He slapped his pointer on the map, and you had to pay attention.

There stood Gen. H. Norman Schwarzkopf in his baggy desert camouflage outfit, spinning a story of how the outnumbered allies duped Saddam Hussein, blasted through his deadly mine fields and barbed wire and left the Iraqi army in tatters.Far from the routine monotone presentations of his underlings, the burly commander of Operation Desert Storm put on a spellbinding show in Riyadh, Saudi Arabia.

For the Iraqi soldiers dead in their trenches, he had pity.

For their commander, Saddam, he had scorn.

For the allies, he had a four-star salute.

For the Iraqi soldiers guilty, he said, of committing unspeakable atrocities upon the captive people of Kuwait, he had contempt.

Those who did that, he spat, were "not part of the same human race, the people who did that, that the rest of us are."

And even for the Marines, this Army general had praise.

Their achievement in breaching a "very tough mine field-with-barbed wire, fire trenches-type barrier," he said, was "absolutely superb," a military classic likely to be studied for years.

What, he was asked, did he think of Saddam's talents as a military strategist."Hah!" Schwarzkopf cried.

He leaned on his lectern. He grinned.

"As far as Saddam Hussein being a great military strategist," he said, "he is neither a strategist, nor is he schooled in the operational arts, nor is he a tactician, nor is he a general, nor is he a soldier.

"Other than that he's a great military man. I want you to know that."

With the skill of a politician, Schwarzkopf saluted every element of the U.S.-led coalition in the Persian Gulf war.

He hailed the fighting spirit of the French and the "Brits" who performed "absolutely magnificently" and all the Arab partners - "it was the Saudis, it was the Kuwaitis, it was the Egyptians, it was the Syrians, it was the Emiris from the United Arab Emirates, it was the Bahrainis, it was the Qataris and it was the Omanis, and I apologize if I've left anybody out."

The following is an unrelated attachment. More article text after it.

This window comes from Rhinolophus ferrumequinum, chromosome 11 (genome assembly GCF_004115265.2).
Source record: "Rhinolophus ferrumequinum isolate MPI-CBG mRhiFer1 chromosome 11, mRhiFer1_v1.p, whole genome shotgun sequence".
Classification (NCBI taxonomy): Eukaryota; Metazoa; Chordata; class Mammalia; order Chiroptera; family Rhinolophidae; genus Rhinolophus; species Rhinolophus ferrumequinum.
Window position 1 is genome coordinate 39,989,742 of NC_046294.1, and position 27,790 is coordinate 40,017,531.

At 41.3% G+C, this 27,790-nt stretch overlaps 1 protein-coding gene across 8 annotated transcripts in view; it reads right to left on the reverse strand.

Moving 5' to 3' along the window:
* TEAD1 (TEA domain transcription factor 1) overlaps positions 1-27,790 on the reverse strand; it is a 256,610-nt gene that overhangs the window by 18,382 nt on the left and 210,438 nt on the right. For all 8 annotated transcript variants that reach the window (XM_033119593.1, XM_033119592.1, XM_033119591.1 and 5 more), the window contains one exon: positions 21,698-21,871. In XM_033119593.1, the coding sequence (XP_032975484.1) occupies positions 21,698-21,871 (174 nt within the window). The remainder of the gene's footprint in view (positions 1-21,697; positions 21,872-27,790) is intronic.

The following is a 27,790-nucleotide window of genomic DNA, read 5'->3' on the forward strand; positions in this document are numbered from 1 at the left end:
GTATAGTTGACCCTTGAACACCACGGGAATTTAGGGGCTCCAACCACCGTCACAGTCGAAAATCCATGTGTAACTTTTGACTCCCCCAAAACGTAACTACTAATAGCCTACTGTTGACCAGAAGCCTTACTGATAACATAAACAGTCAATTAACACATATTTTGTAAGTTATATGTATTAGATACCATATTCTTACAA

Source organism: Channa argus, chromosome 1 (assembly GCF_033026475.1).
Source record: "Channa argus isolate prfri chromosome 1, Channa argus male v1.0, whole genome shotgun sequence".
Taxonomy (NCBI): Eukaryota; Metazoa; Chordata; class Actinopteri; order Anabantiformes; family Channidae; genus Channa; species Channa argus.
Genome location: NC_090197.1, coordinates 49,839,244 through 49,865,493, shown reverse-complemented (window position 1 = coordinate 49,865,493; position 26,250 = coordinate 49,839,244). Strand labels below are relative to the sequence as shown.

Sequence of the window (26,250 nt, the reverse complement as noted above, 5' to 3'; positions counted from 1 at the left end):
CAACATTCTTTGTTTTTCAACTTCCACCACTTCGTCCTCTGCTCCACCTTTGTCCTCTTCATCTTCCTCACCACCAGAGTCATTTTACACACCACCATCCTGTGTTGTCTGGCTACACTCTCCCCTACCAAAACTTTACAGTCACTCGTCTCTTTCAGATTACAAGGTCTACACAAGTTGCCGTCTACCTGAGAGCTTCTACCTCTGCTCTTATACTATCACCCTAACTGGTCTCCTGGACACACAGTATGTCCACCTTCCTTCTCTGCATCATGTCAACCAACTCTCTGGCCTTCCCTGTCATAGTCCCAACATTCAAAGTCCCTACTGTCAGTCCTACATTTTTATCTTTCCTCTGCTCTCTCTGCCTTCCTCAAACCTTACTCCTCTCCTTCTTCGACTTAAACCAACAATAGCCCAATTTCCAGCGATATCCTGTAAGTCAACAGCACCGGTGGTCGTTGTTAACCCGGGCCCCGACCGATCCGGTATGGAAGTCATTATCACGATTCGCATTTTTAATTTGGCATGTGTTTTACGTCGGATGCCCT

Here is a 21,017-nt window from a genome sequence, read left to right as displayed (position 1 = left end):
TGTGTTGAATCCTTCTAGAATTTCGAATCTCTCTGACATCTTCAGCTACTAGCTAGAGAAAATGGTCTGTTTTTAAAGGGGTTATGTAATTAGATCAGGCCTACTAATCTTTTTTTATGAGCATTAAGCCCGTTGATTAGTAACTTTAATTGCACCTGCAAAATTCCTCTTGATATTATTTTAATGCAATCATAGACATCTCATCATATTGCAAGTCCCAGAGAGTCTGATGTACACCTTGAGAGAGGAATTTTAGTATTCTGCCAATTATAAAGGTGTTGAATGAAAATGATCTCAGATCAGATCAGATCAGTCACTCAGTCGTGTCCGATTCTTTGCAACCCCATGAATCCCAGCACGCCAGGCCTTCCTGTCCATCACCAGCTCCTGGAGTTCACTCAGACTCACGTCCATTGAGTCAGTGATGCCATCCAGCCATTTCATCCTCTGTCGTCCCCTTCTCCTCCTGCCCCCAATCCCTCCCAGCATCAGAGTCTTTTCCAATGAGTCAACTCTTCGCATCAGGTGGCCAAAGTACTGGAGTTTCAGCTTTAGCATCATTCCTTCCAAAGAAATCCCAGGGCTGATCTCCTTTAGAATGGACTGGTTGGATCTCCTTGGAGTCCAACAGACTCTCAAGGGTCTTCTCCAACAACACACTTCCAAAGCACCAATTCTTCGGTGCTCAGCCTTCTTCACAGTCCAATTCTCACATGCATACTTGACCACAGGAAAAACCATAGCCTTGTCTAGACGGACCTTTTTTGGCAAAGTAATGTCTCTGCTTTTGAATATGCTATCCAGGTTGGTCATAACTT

"It was a great coalition of people, all of whom did a fine job."

To keep the Iraqis forces on the defensive along the Kuwaiti coast, he admitted to a ploy. He said he let the word go out that the allies intended to mount an amphibious landing while all the time he planned instead a powerful northward drive to attack from the west.

He wasn't modest about that strategy. It was, he said, "an absolutely, an extraordinary move, a gigantic accomplishment."

Schwarzkopf's tone changed with the questions.

When a reporter suggested that the Iraqis' battlefield obstacles were not as troublesome as commanders had expected, he cut the questioner off: "Have you ever been in a mine field?"

Schwarzkopf said the number of Americans killed - 79, just 28 in the ground battle - was "almost miraculous," then thought better of that.

His voice seemed to catch, and he added, "It will never be miraculous to the families of those people, but it is miraculous."

He could not say, he told another questioner, why the Iraqis had not used chemical or biological weapons. "I don't know the answer, I just thank God that they didn't."

Nor could he guess, he said, how many Iraqi troops had perished in battle.

"The people who will know best, unfortunately, are the families that won't see their loved ones come home."

National security can sometimes make it hard for a general to tell a good story, but Schwarzkopf, flush with victory, wasn't about to let secrecy rules get in his way. When asked for details about what special operations forces had done behind enemy lines as the attack got under way, he replied:

"We don't like to talk about what the special forces people do, as you're well aware." Pause. "But in this case let me just cover some of the things they did."

Having paid the Iraqi forces the minimal compliment of blaming their defeat on faulty leadership, Schwarzkopf couldn't resist a verbal blast at the "elite" Republican Guard. He suggested the guard was cowardly in positioning itself to the rear of the front line. The coalition forces foiled that protective strategy with its flanking maneuver.

"And, oh, by the way, they also were well to the rear here, OK, so they could be the first ones to bug out, OK, when the battlefield started folding, when these poor fellows over here, who didn't want to be here in the first place, bore the brunt of the attack," Schwarzkopf said. "But it didn't happen."

Schwarzkopf clearly had history on his mind. He made several references to the unprecedented scale of the military moves and to the way a force numerically outnumbered 3 to 2 foiled conventional wisdom that an attacking force should have at least a 3 to 1 advantage.

History came up again when Schwarzkopf was asked about his disdain for body counts.

"I don't think there has ever been in the history of warfare a successful count of dead," he said.

And, playfully, the general could not keep from tweaking the press.

To a reporter who asked if he had been allowed to select the timing for the start of the ground campaign, Schwarzkopf raised an eyebrow and wondered, "Why, do you think we did it at the wrong time?"

As usual, the press had the last word.

It was this: "Thank you. Congratulations, general."